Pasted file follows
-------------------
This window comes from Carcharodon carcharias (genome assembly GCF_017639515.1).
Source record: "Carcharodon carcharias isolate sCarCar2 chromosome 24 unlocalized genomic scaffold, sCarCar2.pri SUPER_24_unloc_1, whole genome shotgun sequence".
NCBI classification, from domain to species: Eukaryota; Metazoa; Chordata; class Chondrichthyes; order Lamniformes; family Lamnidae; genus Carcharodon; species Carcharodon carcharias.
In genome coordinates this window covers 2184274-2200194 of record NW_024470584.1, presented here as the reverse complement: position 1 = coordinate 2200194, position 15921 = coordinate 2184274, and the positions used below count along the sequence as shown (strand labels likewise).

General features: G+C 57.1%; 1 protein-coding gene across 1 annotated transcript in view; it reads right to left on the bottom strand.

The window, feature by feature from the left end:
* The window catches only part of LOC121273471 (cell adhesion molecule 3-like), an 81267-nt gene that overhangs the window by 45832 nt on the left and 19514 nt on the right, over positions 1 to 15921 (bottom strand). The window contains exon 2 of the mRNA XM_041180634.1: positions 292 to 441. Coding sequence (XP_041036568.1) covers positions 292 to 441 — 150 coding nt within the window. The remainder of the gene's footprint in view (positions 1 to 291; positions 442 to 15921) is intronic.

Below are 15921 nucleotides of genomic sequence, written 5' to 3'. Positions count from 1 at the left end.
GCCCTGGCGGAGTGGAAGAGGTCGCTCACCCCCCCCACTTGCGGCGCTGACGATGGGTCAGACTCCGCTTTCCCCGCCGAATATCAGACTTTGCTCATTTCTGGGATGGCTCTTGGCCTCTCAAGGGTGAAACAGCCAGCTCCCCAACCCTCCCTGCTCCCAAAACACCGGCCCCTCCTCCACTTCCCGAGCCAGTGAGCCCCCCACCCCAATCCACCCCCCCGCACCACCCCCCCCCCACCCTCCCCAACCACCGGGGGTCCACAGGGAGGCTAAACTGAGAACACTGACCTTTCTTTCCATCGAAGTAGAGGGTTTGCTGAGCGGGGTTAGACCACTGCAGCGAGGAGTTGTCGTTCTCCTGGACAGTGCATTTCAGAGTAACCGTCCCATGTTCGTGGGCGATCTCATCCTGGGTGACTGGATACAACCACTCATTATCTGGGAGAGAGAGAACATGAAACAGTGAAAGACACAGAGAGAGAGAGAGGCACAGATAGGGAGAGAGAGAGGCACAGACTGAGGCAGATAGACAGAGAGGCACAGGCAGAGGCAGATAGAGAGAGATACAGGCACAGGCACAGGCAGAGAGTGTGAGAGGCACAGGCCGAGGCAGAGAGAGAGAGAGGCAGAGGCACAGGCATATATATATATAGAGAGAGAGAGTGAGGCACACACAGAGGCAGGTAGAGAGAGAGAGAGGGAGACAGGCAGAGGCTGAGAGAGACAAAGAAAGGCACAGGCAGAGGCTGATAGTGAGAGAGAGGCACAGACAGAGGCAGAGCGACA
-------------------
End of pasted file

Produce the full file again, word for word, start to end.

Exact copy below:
This window comes from Carcharodon carcharias (genome assembly GCF_017639515.1).
Source record: "Carcharodon carcharias isolate sCarCar2 chromosome 24 unlocalized genomic scaffold, sCarCar2.pri SUPER_24_unloc_1, whole genome shotgun sequence".
NCBI classification, from domain to species: Eukaryota; Metazoa; Chordata; class Chondrichthyes; order Lamniformes; family Lamnidae; genus Carcharodon; species Carcharodon carcharias.
In genome coordinates this window covers 2184274-2200194 of record NW_024470584.1, presented here as the reverse complement: position 1 = coordinate 2200194, position 15921 = coordinate 2184274, and the positions used below count along the sequence as shown (strand labels likewise).

General features: G+C 57.1%; 1 protein-coding gene across 1 annotated transcript in view; it reads right to left on the bottom strand.

The window, feature by feature from the left end:
* The window catches only part of LOC121273471 (cell adhesion molecule 3-like), an 81267-nt gene that overhangs the window by 45832 nt on the left and 19514 nt on the right, over positions 1 to 15921 (bottom strand). The window contains exon 2 of the mRNA XM_041180634.1: positions 292 to 441. Coding sequence (XP_041036568.1) covers positions 292 to 441 — 150 coding nt within the window. The remainder of the gene's footprint in view (positions 1 to 291; positions 442 to 15921) is intronic.

Below are 15921 nucleotides of genomic sequence, written 5' to 3'. Positions count from 1 at the left end.
GCCCTGGCGGAGTGGAAGAGGTCGCTCACCCCCCCCACTTGCGGCGCTGACGATGGGTCAGACTCCGCTTTCCCCGCCGAATATCAGACTTTGCTCATTTCTGGGATGGCTCTTGGCCTCTCAAGGGTGAAACAGCCAGCTCCCCAACCCTCCCTGCTCCCAAAACACCGGCCCCTCCTCCACTTCCCGAGCCAGTGAGCCCCCCACCCCAATCCACCCCCCCGCACCACCCCCCCCCCACCCTCCCCAACCACCGGGGGTCCACAGGGAGGCTAAACTGAGAACACTGACCTTTCTTTCCATCGAAGTAGAGGGTTTGCTGAGCGGGGTTAGACCACTGCAGCGAGGAGTTGTCGTTCTCCTGGACAGTGCATTTCAGAGTAACCGTCCCATGTTCGTGGGCGATCTCATCCTGGGTGACTGGATACAACCACTCATTATCTGGGAGAGAGAGAACATGAAACAGTGAAAGACACAGAGAGAGAGAGAGGCACAGATAGGGAGAGAGAGAGGCACAGACTGAGGCAGATAGACAGAGAGGCACAGGCAGAGGCAGATAGAGAGAGATACAGGCACAGGCACAGGCAGAGAGTGTGAGAGGCACAGGCCGAGGCAGAGAGAGAGAGAGGCAGAGGCACAGGCATATATATATATAGAGAGAGAGAGTGAGGCACACACAGAGGCAGGTAGAGAGAGAGAGAGGGAGACAGGCAGAGGCTGAGAGAGACAAAGAAAGGCACAGGCAGAGGCTGATAGTGAGAGAGAGGCACAGACAGAGGCAGAGCGACA